But online gambling pick up is starting to look a little brighter

888 Holdings, which earlier this month warned that its results may be disappointing  has had to scrap its interim dividend after the distractions of the football World Cup in June-July this year, together with a traditionally slow seasonal decline and the general economic malaise, impacted profits.

Pre-tax company profits plunged 44 percent to $8.4 million (GBP5.4 million) for the first half of the year, the company revealed in a statement this week.

First half revenues reached $130 million, 10.5 percent up on the same period last year, but marketing costs escalated by 19 percent to $47.5 million resulting in a 39 percent drop in H1 EBITDA to $12.6 million.

Results by operational activity showed that online bingo generated $23.5 million in H1 revenues, whilst online poker again presented a lack lustre performance, declining to $19.6 million. Online casino operations fared better, rising to $59.3 million from H1 2009's $55.9 million.

City financial media listed other sectors in the UK economy that felt the pressure of the World Cup including dance studios, home retail groups and entertainment venues like pubs, although sales of televisions and home delivered meals surged.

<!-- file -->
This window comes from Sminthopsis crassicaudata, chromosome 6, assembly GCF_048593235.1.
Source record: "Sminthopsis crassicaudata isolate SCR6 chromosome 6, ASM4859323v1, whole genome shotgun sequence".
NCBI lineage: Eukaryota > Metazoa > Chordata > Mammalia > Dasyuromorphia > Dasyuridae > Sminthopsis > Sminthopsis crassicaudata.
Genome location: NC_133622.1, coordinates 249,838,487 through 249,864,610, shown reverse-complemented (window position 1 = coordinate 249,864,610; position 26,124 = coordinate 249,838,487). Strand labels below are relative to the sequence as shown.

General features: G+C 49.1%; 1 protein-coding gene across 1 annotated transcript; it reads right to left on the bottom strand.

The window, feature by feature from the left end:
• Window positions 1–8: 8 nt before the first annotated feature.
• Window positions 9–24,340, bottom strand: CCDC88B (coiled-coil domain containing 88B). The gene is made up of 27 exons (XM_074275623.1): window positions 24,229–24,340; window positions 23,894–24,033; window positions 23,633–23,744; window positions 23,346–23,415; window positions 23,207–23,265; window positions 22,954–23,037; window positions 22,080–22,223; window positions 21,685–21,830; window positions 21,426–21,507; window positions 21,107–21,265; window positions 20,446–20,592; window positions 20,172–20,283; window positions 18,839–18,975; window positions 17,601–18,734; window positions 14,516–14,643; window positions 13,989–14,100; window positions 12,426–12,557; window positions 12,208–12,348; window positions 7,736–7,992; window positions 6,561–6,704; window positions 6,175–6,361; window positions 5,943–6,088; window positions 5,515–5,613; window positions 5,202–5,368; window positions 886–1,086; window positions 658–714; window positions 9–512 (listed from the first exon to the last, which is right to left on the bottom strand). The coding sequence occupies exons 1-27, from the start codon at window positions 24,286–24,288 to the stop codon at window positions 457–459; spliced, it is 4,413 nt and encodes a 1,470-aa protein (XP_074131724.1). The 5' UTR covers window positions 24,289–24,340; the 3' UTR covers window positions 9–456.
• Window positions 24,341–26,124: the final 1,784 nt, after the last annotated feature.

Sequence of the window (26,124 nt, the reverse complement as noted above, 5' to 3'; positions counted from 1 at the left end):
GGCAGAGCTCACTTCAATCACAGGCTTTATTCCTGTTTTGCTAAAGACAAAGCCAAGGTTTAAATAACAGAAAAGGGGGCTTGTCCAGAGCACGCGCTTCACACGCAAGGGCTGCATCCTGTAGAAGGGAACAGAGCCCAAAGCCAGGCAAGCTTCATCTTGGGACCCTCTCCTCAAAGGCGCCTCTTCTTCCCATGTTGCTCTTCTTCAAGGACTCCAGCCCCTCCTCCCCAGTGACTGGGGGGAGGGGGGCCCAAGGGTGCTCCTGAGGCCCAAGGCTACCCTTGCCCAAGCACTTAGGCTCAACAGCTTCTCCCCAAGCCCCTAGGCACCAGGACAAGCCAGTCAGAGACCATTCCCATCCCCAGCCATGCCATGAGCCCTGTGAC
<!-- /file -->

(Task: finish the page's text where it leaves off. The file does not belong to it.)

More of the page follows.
Some bookies have also reported good business from the Cup (see previous InfoPowa reports) – William Hill said the World Cup was “one of the best for bookmakers in 40 years”, as patriotic punters lost money backing England.

888 Management has reacted to the downturn by beginning a cost-cutting initiative to prevent further losses, although CEO Gigi Levy reported that it was not all gloom and doom, with online poker revenues picking up 15 percent as the second half of the year started.

The economies envisaged by management should result in a reduction in overhead of $6 million by the time the second half of the year ends, although the company was not specific about what would be axed or streamlined.

888's role in consolidation moves sweeping the industry remains unclear, with Levy again referring to the possibility in releasing the H1 results.

“We look at consolidation as one of the possible routes to realising our full value and feel that longer term this is the direction the industry will take. We have always stated that we will look into all relevant deals and expect the recent merger news to accelerate such discussions in the industry,” he reported.

He also warned that the regulated markets in France and Italy should not be viewed as generating overnight success, but as a longer term investment that would take time to deliver the full potential.